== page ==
Insulin stimulates the cellular uptake of glucose and subsequent glucose oxidation by suppressing free fatty acid (FFA) levels and fat oxidation (1). Insulin also activates pyruvate dehydrogenase (2, 3), which controls the entry of carbohydrates into the tricarboxylic acid cycle. Insulin-mediated glucose utilization is diminished in the presence of elevated plasma FFA concentration in patients with diabetes mellitus (4, 5). Fatty acid and its oxidation stimulate gluconeogenesis, which inhibits glucose uptake and glycolysis in liver (6, 7). In addition, a positive correlation has been reported between plasma FFA concentration or lipid oxidation and hepatic glucose production in non-insulin-dependent diabetes mellitus (NIDDM) patients (8, 9).
Elevated concentrations and the increased oxidation of plasma FFA have been shown to induce insulin resistance (10-12). Insulin resistance is a characteristic feature of NIDDM (8, 13, 14). In contrast, insulin resistance has not been demonstrated to be significant in treated insulin-dependent diabetes mellitus (IDDM) (15). However, it has been demonstrated that the cellular effect of insulin is reduced in IDDM (16-18). In addition, adolescents with poorly controlled IDDM have a significant degree of hepatic insulin resistance (19).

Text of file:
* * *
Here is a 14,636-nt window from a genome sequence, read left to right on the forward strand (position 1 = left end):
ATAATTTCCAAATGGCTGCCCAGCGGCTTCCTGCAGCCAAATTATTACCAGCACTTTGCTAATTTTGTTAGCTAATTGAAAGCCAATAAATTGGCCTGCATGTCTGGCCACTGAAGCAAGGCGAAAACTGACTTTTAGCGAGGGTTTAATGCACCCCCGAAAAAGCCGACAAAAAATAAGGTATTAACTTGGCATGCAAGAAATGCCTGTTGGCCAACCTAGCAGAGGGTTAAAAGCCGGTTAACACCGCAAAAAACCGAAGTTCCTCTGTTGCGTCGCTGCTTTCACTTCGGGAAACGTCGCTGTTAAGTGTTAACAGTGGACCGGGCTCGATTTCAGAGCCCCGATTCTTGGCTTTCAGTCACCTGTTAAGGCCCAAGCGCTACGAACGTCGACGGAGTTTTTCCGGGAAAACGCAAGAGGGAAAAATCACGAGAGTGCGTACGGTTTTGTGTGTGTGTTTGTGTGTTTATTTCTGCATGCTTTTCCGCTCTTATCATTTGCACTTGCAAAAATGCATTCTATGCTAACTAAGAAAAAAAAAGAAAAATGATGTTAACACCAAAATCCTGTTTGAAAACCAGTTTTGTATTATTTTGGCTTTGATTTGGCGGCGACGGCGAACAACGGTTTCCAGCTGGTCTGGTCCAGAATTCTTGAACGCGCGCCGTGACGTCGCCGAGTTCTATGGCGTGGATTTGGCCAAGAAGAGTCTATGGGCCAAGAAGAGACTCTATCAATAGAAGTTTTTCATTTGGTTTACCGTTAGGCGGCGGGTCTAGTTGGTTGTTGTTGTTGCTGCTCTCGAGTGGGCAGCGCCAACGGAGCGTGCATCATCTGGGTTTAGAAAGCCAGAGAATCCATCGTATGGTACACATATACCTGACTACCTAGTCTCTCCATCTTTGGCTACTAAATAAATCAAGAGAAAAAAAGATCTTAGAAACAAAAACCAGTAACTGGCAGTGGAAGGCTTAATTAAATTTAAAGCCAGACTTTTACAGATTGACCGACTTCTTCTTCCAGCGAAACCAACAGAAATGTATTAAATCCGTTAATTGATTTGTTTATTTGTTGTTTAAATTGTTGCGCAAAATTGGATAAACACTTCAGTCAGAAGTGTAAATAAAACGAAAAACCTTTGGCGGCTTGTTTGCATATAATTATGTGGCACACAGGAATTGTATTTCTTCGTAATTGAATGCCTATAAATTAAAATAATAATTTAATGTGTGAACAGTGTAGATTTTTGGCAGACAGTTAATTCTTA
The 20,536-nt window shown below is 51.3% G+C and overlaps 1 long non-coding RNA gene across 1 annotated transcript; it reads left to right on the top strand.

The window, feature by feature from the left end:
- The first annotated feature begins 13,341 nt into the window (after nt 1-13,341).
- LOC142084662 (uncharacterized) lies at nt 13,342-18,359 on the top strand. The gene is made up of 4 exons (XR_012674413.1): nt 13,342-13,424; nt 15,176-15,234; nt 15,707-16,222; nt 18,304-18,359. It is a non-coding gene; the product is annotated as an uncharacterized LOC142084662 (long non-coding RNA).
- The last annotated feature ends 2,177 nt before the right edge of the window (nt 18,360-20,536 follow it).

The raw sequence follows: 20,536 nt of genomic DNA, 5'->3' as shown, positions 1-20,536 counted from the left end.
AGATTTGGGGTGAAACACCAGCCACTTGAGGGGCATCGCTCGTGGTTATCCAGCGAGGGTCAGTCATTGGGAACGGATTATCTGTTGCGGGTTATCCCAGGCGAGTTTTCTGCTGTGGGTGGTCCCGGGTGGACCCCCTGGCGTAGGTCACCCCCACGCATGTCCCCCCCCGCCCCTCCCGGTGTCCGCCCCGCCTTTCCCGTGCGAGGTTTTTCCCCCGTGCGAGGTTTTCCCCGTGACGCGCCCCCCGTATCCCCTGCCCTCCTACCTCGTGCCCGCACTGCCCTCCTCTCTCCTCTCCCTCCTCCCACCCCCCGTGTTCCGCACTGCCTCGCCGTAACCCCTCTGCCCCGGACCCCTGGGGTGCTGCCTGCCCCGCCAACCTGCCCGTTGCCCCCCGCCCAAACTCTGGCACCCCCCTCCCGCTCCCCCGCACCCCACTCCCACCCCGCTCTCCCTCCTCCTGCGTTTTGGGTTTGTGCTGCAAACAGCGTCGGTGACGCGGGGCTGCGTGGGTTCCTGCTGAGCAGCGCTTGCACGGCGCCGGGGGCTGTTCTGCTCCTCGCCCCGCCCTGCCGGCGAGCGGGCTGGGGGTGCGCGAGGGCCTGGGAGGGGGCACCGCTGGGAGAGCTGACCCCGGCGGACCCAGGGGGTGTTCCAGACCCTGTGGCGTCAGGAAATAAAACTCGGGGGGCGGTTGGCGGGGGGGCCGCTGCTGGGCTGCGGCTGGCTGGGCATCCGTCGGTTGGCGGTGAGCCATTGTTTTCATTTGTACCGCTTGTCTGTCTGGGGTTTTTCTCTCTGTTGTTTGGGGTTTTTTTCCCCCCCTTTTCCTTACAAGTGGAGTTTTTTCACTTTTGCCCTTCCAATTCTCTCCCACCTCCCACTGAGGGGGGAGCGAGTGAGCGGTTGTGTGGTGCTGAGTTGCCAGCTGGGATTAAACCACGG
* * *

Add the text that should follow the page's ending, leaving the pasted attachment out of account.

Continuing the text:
In this study, the relationship between glycemic control and indices of energy metabolism such as resting energy expenditure (REE) and respiratory quotient (RQ) was evaluated to compare the pattern of energy metabolism in IDDM and NIDDM patients.